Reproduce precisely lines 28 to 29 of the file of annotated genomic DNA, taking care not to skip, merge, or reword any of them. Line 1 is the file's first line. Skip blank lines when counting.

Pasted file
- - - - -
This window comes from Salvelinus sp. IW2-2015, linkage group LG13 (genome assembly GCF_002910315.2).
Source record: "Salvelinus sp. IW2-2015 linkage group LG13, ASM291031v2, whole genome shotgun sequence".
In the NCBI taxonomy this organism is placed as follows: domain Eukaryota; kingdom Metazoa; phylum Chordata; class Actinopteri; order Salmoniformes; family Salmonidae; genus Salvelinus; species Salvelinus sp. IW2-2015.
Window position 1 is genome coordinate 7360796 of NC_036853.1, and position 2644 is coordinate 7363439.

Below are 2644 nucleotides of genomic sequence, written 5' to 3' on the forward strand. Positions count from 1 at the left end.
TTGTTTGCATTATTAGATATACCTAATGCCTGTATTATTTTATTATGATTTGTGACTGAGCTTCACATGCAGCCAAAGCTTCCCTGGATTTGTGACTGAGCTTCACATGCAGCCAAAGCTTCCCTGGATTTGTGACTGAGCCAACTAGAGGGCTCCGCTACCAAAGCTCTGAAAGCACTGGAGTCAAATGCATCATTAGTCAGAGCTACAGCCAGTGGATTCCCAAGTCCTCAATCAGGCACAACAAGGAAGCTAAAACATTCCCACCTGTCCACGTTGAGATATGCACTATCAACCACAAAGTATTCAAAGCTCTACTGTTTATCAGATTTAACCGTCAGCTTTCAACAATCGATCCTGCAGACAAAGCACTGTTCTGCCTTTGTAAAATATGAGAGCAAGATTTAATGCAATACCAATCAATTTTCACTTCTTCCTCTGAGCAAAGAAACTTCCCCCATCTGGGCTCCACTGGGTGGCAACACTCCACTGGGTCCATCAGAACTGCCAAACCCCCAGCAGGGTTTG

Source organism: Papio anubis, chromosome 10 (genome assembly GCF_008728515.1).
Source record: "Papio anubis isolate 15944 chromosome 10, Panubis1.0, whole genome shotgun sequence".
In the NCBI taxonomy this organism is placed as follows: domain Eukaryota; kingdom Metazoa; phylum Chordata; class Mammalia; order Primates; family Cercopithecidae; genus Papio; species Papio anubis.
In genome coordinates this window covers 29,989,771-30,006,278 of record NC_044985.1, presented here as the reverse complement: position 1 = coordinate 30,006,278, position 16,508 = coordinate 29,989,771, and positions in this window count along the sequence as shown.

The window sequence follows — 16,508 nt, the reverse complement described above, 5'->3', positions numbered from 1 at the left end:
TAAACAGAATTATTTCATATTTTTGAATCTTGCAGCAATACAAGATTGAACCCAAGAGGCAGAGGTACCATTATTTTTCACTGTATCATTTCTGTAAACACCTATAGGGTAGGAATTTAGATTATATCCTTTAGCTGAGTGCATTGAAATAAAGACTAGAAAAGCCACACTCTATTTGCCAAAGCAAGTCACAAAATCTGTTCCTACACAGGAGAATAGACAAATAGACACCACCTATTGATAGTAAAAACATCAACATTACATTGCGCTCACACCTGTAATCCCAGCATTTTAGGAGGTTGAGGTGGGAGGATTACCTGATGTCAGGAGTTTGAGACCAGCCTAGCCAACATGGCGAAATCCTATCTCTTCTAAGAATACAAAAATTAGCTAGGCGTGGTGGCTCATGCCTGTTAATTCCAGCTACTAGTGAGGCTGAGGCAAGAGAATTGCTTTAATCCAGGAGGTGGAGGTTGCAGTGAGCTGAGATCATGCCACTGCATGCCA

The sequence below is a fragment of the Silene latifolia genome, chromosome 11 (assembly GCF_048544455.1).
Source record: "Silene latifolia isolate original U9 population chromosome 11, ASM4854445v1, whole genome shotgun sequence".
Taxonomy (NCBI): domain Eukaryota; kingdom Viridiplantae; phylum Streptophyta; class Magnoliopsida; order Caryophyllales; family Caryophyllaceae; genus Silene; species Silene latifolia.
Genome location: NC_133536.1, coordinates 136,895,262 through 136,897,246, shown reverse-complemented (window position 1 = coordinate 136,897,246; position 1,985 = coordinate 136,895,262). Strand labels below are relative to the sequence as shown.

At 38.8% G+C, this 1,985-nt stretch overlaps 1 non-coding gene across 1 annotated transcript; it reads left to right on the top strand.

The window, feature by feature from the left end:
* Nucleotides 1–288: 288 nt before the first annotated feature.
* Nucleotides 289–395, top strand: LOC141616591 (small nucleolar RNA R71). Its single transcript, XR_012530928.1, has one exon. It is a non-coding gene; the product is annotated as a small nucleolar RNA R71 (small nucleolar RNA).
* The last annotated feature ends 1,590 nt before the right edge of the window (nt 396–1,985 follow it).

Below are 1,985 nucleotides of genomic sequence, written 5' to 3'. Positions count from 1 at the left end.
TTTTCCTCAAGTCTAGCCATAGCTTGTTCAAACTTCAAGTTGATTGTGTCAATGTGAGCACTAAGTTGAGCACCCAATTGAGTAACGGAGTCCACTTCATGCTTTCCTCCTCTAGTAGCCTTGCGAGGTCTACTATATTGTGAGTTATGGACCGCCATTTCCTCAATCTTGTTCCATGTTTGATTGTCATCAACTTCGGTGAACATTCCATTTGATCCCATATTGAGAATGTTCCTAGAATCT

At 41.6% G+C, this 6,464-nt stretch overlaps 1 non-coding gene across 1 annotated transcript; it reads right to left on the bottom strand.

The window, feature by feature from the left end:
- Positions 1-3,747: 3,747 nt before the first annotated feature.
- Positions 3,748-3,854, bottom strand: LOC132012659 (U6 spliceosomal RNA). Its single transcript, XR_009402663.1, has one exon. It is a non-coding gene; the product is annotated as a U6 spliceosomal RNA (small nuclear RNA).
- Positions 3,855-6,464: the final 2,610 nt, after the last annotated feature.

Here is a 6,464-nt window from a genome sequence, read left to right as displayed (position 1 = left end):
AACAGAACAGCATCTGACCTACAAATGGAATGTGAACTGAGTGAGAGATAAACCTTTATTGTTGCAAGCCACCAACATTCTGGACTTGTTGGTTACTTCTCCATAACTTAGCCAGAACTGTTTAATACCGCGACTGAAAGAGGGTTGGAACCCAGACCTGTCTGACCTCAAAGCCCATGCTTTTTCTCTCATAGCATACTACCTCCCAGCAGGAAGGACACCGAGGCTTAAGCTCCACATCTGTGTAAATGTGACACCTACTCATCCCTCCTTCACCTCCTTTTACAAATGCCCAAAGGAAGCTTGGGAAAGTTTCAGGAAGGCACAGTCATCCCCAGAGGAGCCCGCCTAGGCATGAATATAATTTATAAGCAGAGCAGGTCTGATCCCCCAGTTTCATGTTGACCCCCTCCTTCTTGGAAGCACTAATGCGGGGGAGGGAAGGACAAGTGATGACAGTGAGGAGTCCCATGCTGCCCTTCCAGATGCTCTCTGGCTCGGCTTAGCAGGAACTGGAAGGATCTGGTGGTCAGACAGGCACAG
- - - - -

- Positions 3,855-6,464: the final 2,610 nt, after the last annotated feature.

Here is a 6,464-nt window from a genome sequence, read left to right as displayed (position 1 = left end):